When my daughter was young we watched the Wizard of Oz so many times the video tape (remember them?) nearly wore out and I got to know the script almost word for word. My daughter is at university now and being middle aged these days my memory isn’t what it used to be, or my waist size for that matter, but I still remember one line from Dorothy, well actually three lines. These lines came when she clicked her red shoes together.
THERE’S NO PLACE LIKE HOME
THERE’S NO PLACE LIKE HOME
THERE’S NO PLACE LIKE HOME
I suspect that Dorothy’s words have probably stayed with me because they resonate with something deep inside us all, the desire for, and love, of home. Of course when I say home I mean so much more than just a roof and bricks and mortar, that’s just a house. Home is about relationships, memories, safety and security, nurture and community and much, much more. Home also is fundamental to being human. The great contemporary American poet Maya Angelou put this intrinsic human need for home like this, “The ache for home lives in all of us.”
As a Christian I approach the whole subject of home from the perspective of my faith. I just wanted to very quickly sketch what that understanding is. Christianity believes that God is the primal homemaker. We believe in a God with dirty fingernails, a God who rolls up His sleeves, creates and builds. However we understand the book of Genesis there is one thing that can’t be misunderstood, God built a home for humanity and humanity for a home. All of that means that this ache we have as human beings for home is a God given desire for us to live the way he intended us to live. We are getting into some deep theology here but stick with me. As Christians we uniquely believe in a Trinitarian God which means among other things that we believe in a God who has always existed in a state of loving, nurturing, enriching, sustaining, meaning giving, relationships in a safe and secure environment. That understanding of God has huge implications for how we understand what it means to be human as Scripture tells us we are created in God’s Image. I would argue that an important part of being created in God’s Image is that we are created to thrive in the same environment and that the experience of home is therefore an important and indispensable part of God’s plan for how we do that. From a Christian perspective “home” is vital to being fully human.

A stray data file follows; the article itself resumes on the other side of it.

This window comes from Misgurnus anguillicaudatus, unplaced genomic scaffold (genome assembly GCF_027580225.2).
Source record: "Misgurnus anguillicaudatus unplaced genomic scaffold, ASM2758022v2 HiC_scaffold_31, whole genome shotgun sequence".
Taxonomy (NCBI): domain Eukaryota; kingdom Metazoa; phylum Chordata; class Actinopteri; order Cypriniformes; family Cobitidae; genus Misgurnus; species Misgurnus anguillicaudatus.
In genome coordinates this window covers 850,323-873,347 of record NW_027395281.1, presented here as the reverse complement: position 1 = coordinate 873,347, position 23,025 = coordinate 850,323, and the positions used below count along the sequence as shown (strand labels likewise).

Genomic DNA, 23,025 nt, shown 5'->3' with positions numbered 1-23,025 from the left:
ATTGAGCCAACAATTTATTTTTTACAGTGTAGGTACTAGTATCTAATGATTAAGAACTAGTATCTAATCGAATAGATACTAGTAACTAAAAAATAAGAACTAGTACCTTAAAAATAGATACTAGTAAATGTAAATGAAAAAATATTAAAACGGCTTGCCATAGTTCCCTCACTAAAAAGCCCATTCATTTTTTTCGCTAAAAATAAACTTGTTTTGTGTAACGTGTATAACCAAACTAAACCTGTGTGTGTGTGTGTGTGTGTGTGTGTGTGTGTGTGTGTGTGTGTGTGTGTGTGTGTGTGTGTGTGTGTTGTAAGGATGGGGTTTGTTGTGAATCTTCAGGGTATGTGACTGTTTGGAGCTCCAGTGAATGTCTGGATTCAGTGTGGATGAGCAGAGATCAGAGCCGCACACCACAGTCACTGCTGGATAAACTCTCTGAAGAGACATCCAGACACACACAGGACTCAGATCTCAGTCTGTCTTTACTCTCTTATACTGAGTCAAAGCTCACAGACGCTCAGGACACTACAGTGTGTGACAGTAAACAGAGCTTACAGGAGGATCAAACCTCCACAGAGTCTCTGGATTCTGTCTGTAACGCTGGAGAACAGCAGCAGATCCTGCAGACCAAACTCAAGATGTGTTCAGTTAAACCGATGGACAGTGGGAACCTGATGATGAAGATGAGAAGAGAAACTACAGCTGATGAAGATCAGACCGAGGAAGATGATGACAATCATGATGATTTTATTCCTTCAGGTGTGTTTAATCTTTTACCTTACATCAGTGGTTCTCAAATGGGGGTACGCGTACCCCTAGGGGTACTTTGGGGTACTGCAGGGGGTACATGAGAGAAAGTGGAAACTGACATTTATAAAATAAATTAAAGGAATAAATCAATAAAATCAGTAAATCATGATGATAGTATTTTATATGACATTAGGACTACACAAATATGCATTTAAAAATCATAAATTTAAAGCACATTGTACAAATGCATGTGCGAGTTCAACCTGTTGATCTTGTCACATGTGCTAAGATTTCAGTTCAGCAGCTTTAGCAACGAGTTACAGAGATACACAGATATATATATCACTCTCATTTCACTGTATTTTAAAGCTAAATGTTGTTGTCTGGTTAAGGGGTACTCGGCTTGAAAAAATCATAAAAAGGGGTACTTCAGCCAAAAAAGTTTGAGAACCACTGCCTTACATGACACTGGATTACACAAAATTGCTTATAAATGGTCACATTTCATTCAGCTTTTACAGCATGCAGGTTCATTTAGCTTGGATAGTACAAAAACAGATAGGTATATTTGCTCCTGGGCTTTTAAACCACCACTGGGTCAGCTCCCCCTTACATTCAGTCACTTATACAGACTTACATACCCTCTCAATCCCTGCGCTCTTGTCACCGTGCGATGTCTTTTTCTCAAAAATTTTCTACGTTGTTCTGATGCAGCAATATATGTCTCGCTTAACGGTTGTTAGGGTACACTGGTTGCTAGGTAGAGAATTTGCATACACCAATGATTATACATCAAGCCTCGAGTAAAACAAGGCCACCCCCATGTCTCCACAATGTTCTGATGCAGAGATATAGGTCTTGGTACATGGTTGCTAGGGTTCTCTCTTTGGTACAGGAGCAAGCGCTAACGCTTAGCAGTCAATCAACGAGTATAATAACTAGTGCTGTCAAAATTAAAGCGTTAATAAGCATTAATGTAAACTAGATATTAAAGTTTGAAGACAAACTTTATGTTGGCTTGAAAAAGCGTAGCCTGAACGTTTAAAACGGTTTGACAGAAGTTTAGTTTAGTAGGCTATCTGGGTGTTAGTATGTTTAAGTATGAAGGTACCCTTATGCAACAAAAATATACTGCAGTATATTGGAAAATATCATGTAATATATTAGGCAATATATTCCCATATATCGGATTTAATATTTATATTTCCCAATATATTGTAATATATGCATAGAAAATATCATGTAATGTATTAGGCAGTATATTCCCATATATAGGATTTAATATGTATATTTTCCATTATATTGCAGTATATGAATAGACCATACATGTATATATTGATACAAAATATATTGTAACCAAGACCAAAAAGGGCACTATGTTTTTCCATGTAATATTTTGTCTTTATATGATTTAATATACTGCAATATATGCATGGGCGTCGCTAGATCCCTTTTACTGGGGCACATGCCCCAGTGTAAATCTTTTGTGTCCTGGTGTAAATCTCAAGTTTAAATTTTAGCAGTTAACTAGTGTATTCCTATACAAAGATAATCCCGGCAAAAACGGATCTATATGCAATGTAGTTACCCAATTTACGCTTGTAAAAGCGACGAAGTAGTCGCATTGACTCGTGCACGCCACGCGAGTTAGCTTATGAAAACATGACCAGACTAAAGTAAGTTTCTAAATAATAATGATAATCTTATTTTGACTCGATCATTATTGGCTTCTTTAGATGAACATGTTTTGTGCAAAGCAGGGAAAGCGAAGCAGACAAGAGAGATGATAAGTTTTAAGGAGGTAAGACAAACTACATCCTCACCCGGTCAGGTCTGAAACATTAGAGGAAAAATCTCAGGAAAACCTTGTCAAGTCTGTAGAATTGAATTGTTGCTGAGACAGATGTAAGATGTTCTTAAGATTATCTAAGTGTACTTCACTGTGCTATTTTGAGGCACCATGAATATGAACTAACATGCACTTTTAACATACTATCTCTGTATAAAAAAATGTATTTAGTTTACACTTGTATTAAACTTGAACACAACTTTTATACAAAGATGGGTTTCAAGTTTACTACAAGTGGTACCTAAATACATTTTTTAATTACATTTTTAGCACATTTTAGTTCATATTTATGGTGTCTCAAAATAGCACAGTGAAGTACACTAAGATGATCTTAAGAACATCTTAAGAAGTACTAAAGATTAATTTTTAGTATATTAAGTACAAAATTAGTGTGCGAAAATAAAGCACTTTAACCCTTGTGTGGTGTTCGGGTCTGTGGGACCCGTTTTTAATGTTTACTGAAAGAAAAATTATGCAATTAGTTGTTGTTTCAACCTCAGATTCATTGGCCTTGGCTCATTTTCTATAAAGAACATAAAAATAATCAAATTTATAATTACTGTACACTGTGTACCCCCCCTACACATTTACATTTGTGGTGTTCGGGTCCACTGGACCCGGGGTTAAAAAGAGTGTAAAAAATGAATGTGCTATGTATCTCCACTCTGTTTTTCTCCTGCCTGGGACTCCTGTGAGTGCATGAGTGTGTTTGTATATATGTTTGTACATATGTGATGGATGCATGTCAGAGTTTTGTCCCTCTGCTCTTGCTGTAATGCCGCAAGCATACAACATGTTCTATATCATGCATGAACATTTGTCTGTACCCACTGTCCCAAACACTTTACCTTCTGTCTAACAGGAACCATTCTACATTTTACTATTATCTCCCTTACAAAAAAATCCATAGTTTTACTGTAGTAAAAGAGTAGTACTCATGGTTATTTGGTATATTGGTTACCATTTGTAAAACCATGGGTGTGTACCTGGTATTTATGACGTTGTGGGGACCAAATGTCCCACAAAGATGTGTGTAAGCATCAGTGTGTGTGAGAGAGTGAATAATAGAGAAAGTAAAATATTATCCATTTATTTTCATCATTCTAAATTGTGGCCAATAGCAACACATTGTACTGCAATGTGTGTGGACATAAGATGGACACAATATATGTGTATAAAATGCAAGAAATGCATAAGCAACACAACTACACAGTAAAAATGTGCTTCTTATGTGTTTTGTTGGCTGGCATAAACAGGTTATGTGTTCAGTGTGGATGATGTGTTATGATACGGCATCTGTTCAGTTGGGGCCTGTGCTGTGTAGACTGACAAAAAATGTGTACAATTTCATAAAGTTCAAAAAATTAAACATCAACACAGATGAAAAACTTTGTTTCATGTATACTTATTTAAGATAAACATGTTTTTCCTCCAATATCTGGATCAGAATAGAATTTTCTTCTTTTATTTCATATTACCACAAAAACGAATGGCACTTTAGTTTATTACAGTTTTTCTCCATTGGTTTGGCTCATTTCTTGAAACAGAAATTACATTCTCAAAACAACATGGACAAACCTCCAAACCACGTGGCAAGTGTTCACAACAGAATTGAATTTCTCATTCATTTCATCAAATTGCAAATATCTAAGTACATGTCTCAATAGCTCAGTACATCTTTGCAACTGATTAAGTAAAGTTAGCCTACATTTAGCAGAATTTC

Sadly, for growing numbers in our contemporary culture in the UK, Dorothy’s words are not a description of a longing to return to a home but rather of a longing just to have one. For all too many there is literally no place like home. Some are excluded from the experience of home, by homelessness or low pay which means the deposit now needed to secure a mortgage will never be within their reach. Many others can’t put down the roots which nurture home because of short term leases and high rents. We are also currently seeing people losing their homes either through repossession and expect many more to do so through the impact of the upcoming so called “bed room tax.” This new “tax” means that some of the most vulnerable people in our society will no longer have the right or ability to have a long term stable home as their circumstances change. Older people with life long family memories in a home which is surrounded by supportive neighbours and friends will need to move and divorced fathers and mothers may no longer be able to have overnight access with their children as they will not be able to afford to have a spare bedroom for them.